Friday 19th April 2013

Friday 19th April 2013

George Wallace

Friday 19th April:

Winter has been very reluctant to relinquish her grip on Britain. The past week has given us almost constant winds of Force 4-5 with gusts to Force 8 (gale) and up to 10 on the hilltops. Those who like Greek mythology will know that this has bugger-all to do with global warming (now apparently renamed as 'climate change') or the position of the jetstream, but is caused by the simple fact that Persephone has delayed her arrival from the underworld and her mother, Demeter, will not smile upon the earth and make things grow until her daughter returns.

Still, I reckon the tardy lass is now back in our world because the sun is out, the wind has dropped, the river is falling slowly to fishable levels and my broad beans are just poking through the soil.

Looked over the bridge yesterday and the water looks great. At noon to-day the level was still about 15" above normal, so it is fishable in many places as long as you take care wading. It will still, I suspect, be on the chilly side but at least you can see where you are putting your feet while you find out where new holes have appeared and which old ones have been filled in by the winter floods.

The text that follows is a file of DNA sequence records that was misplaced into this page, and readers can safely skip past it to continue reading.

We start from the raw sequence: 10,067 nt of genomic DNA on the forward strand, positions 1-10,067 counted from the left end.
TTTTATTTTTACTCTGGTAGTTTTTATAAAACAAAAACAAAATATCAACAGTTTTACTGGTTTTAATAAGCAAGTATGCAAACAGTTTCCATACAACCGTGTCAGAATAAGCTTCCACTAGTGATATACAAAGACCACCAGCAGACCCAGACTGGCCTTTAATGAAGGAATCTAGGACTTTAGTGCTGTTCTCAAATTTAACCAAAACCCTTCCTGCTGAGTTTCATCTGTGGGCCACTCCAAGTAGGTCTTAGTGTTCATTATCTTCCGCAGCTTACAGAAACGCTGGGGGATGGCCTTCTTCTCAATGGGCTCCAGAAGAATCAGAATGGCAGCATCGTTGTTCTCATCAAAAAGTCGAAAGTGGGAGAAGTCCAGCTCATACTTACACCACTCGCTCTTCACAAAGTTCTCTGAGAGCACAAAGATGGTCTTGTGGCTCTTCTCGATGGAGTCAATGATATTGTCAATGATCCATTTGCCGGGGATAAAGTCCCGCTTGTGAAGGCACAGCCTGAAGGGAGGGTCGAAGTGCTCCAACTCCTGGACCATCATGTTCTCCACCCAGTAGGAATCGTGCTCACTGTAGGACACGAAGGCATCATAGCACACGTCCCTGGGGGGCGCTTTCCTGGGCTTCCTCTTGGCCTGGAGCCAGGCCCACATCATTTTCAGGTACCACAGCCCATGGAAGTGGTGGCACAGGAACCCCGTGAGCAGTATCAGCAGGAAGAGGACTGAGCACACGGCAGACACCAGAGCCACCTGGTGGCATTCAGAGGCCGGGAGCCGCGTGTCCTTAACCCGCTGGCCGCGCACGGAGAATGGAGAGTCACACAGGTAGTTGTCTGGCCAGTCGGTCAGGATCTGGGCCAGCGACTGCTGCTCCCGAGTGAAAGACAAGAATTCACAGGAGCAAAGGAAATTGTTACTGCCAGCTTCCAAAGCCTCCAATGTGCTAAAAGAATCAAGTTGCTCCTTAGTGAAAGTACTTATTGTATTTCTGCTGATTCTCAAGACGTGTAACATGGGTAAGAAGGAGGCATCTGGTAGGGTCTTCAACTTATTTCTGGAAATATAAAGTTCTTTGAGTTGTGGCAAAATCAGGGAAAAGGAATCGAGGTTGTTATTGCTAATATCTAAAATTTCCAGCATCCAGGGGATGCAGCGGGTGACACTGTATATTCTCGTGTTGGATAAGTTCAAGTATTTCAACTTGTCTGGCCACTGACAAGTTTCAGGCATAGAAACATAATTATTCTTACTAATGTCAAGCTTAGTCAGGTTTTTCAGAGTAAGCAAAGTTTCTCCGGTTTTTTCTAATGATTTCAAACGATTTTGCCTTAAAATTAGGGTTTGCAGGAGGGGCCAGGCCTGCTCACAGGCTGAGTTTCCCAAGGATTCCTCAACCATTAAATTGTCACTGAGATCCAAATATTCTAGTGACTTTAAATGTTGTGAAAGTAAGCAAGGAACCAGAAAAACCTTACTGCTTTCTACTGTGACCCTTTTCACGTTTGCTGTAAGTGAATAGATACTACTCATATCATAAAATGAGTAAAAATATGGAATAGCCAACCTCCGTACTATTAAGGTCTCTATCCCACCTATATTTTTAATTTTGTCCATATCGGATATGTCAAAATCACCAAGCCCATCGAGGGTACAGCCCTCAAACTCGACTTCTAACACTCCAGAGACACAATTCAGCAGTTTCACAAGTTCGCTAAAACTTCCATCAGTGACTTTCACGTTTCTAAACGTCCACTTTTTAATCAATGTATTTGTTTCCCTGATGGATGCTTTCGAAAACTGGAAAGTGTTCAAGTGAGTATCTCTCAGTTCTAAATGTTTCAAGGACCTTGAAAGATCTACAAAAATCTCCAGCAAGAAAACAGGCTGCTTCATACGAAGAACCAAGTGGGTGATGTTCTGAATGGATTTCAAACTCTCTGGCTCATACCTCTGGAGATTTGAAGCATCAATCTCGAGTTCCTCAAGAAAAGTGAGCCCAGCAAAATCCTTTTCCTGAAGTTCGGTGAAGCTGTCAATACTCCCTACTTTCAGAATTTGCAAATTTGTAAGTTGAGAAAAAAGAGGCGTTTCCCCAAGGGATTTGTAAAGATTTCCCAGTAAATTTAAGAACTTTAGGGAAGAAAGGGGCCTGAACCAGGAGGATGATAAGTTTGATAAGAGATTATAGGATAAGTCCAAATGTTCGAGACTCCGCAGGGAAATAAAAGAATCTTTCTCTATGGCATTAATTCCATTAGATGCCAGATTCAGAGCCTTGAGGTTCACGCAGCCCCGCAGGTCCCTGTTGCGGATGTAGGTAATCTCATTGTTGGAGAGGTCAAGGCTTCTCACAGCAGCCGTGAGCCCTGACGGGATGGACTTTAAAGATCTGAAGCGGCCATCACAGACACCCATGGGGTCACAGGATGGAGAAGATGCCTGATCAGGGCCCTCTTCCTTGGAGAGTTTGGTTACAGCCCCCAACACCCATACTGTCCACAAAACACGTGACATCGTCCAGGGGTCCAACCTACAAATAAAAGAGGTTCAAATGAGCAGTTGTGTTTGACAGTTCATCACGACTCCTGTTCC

For those of us going stir-crazy from lack of fishing, this could be a good weekend to make a start. Just take care on the banks and mind where you put your feet in the river until you have found where it is firm and where soft. Trout should be taking more interest now and no-one seems to have told the grayling that they are not allowed to take an artificial fly until 16th June. The EA is no longer with us under that name, being now part of the bigger NRW, and the salmon trap at Chester weir is broken, so,until it is repaired,we can't get any info on fish coming into the river. However, a few Springers have certainly been caught and there will be sea-trout around if you can find them. Spring Tides and high river levels last week, made easy running conditions for fish to get up the weir. In fact at any height of tide over about 9 metres, they can swim straight over the weir without needing to jump.

Please let me know if you catch - or even see - anything.